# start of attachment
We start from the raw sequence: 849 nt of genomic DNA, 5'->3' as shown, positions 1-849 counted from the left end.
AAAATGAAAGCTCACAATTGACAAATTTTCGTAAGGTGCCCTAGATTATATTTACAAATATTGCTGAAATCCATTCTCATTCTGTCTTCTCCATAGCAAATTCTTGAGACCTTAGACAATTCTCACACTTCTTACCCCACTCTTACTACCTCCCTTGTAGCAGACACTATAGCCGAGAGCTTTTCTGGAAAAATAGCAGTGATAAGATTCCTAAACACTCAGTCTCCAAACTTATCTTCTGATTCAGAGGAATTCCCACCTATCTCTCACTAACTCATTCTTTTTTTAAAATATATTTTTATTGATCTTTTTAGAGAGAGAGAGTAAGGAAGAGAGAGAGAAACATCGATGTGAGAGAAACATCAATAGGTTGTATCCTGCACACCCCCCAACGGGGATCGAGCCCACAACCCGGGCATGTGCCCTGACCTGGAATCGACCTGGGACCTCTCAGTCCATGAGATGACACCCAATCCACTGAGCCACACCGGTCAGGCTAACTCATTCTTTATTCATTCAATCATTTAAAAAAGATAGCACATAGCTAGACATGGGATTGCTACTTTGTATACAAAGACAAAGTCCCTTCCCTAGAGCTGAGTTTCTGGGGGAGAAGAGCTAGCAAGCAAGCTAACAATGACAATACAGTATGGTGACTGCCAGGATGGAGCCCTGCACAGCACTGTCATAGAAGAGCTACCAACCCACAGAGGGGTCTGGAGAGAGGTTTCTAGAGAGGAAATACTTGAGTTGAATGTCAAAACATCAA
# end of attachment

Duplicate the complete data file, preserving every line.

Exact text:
We start from the raw sequence: 849 nt of genomic DNA, 5'->3' as shown, positions 1-849 counted from the left end.
AAAATGAAAGCTCACAATTGACAAATTTTCGTAAGGTGCCCTAGATTATATTTACAAATATTGCTGAAATCCATTCTCATTCTGTCTTCTCCATAGCAAATTCTTGAGACCTTAGACAATTCTCACACTTCTTACCCCACTCTTACTACCTCCCTTGTAGCAGACACTATAGCCGAGAGCTTTTCTGGAAAAATAGCAGTGATAAGATTCCTAAACACTCAGTCTCCAAACTTATCTTCTGATTCAGAGGAATTCCCACCTATCTCTCACTAACTCATTCTTTTTTTAAAATATATTTTTATTGATCTTTTTAGAGAGAGAGAGTAAGGAAGAGAGAGAGAAACATCGATGTGAGAGAAACATCAATAGGTTGTATCCTGCACACCCCCCAACGGGGATCGAGCCCACAACCCGGGCATGTGCCCTGACCTGGAATCGACCTGGGACCTCTCAGTCCATGAGATGACACCCAATCCACTGAGCCACACCGGTCAGGCTAACTCATTCTTTATTCATTCAATCATTTAAAAAAGATAGCACATAGCTAGACATGGGATTGCTACTTTGTATACAAAGACAAAGTCCCTTCCCTAGAGCTGAGTTTCTGGGGGAGAAGAGCTAGCAAGCAAGCTAACAATGACAATACAGTATGGTGACTGCCAGGATGGAGCCCTGCACAGCACTGTCATAGAAGAGCTACCAACCCACAGAGGGGTCTGGAGAGAGGTTTCTAGAGAGGAAATACTTGAGTTGAATGTCAAAACATCAA